What happened was government interference, overburdening physicians with ridiculous documentation mandates and infrastructure issues, and the corporate domination of medicine forcing private physicians to be employed, among other woes of transitioning to the medical-industrial complex. This took away physician’s autonomy and their earned status to the point of simply being another hospital employee or employee of a large health system. This caused physicians to not just be responsible to patients but to corporate entities and the government. This total conflict of interest places physicians between medicine and management, where they do not belong. There is no reason to treat smart, ambitious doctors this way. (Jerry, I hear you singing: “Don’t wanna be treated this a way …”)

On top of treating doctors shabbily and with disrespect, physicians were forced to accept increasing liability and were expected to perform with perfection, so that now huge malpractice settlements deter organizations from hiring doctors – and God forbid lawyers should let physicians apologize to patients and families for mistakes. Also, continued cuts in Medicare and other health insurer’s fees signaled that physicians were not valued. It all seems so surrealistic – a bad nightmare and no longer worth the price of admission to practice. Many physicians are leaving the profession in droves, and scores intend to exit over the next several years. Why should anyone be surprised that 25 percent of medical students intend to use medical school as a stepping stone within – or outside of – medicine rather than practice it?

Virtually everything I’ve read when it comes to medical students, residents, and physicians attaining well-being puts the problem squarely on them, holding doctors accountable for making the necessary changes – for example, ensuring work-life balance; encouraging healthy eating and regular exercise; practicing mindfulness; implementing regular work breaks and resilience programs; building a supportive culture; regularly assessing well-being, etc. We’re too frigging busy to “build” anything. There is nothing “regular” about the practice of medicine that we should take for granted. I want to gag myself with a spoon every time I read this crap.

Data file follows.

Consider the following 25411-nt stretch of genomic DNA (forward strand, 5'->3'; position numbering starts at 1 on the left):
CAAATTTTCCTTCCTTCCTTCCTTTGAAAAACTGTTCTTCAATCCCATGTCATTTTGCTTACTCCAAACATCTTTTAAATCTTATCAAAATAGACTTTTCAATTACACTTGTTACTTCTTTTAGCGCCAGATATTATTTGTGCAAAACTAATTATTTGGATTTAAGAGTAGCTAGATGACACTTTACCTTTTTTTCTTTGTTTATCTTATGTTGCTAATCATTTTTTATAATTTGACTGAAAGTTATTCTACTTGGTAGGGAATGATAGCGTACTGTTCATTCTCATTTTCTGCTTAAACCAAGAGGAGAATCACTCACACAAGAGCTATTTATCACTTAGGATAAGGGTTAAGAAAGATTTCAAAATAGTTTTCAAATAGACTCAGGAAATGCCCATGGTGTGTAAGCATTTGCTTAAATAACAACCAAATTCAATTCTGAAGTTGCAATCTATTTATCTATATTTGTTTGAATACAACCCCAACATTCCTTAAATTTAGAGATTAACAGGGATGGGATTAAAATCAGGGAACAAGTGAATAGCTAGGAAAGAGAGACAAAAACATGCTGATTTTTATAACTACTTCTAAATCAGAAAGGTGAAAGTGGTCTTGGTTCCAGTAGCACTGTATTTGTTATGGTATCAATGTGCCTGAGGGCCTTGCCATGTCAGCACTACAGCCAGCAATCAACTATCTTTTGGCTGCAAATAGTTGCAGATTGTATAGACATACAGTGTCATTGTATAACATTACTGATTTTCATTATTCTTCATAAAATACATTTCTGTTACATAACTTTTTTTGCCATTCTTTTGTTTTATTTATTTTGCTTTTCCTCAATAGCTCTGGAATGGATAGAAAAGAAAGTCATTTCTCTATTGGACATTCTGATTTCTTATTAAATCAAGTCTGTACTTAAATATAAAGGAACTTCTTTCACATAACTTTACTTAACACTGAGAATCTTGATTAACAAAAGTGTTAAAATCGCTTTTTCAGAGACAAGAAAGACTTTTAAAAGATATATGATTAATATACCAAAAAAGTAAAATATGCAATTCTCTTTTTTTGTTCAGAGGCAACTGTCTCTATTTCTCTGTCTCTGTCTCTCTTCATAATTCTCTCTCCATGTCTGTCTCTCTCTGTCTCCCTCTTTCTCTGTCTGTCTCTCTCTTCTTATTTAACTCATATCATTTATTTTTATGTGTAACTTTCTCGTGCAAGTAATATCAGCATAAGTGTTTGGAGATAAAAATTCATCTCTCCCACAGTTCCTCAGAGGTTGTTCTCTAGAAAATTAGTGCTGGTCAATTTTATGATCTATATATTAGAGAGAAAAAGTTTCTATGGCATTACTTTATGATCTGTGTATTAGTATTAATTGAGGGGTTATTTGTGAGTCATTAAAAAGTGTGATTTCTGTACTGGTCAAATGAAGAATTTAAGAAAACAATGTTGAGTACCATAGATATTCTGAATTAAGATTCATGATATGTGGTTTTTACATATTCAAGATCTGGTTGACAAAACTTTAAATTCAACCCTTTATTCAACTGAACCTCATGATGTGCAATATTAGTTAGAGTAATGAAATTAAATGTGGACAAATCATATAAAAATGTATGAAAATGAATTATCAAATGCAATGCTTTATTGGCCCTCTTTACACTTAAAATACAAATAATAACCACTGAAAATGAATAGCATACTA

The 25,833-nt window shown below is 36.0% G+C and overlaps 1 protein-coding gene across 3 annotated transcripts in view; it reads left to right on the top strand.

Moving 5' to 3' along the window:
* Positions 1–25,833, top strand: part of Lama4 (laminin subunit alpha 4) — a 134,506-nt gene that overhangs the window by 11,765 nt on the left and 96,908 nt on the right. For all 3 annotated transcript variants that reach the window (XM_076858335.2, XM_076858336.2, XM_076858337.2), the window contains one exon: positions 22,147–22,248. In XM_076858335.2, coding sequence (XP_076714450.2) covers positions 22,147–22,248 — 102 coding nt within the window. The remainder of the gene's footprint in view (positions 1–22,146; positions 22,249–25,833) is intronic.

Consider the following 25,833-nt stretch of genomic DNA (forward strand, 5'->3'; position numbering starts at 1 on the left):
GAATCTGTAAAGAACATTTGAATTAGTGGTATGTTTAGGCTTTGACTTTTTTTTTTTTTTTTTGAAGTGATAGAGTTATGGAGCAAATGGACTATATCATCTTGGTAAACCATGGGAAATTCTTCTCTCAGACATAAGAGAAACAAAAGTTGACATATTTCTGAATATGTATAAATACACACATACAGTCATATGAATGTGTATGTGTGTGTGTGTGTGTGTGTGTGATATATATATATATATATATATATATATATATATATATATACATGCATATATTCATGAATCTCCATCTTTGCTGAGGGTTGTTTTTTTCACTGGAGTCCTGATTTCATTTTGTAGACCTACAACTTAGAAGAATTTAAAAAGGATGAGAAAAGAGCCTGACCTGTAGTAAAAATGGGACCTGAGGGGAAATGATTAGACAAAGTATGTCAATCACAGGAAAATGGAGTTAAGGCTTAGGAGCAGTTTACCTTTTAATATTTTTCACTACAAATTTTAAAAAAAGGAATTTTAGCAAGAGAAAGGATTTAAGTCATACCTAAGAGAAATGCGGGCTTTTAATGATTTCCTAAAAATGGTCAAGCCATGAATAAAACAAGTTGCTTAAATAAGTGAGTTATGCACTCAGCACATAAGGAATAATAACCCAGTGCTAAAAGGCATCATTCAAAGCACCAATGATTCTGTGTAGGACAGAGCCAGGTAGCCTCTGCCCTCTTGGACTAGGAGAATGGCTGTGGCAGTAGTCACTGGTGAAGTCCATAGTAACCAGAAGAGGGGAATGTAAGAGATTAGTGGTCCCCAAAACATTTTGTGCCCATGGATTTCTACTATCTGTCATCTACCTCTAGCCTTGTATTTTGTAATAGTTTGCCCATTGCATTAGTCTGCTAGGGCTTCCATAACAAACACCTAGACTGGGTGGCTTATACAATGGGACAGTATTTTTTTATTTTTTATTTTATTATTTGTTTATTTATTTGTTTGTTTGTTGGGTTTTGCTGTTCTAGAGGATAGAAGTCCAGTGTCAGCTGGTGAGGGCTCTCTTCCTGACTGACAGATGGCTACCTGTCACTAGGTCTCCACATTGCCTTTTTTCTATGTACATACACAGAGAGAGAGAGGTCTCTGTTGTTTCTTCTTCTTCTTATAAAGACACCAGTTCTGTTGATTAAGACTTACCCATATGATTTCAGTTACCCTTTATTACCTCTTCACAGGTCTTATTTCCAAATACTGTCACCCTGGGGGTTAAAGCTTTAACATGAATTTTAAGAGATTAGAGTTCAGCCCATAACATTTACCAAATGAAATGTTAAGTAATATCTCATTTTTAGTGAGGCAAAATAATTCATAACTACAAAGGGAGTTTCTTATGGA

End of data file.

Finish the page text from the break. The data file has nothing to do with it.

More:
I see the same BS in articles suggesting structural solutions to making physicians well again, such as changing workloads and schedules; streamlining administrative tasks; enhancing team-based care; addressing financial pressures; improving workplace culture; and advocating for policy changes. Who’s going to do that? Politicians and lawmakers? Hospital MBAs? They’re the reason we’re in this mess! Measuring physician “burnout” and holding health systems accountable for reducing its incidence is a somewhat novel idea, but let’s face it, the only thing health systems are really accountable for are their bottom lines and those who back their equity.

It’s time to end the rhetoric and stop pretending that coaching and coddling physicians will make them better. Broken physicians won’t get fixed by sending in tougher canaries. Broken physicians may get better by breathing in fresher air.

This profession we call medicine is a sailing ship to the Devil’s Triangle. Unless a course correction is imminent, unless we right the ship, there will be no more canaries to send in.

Send in the clowns.

Arthur Lazarus is a former Doximity Fellow, a member of the editorial board of the American Association for Physician Leadership, and an adjunct professor of psychiatry at the Lewis Katz School of Medicine at Temple University in Philadelphia, PA. He is the author of Every Story Counts: Exploring Contemporary Practice Through Narrative Medicine.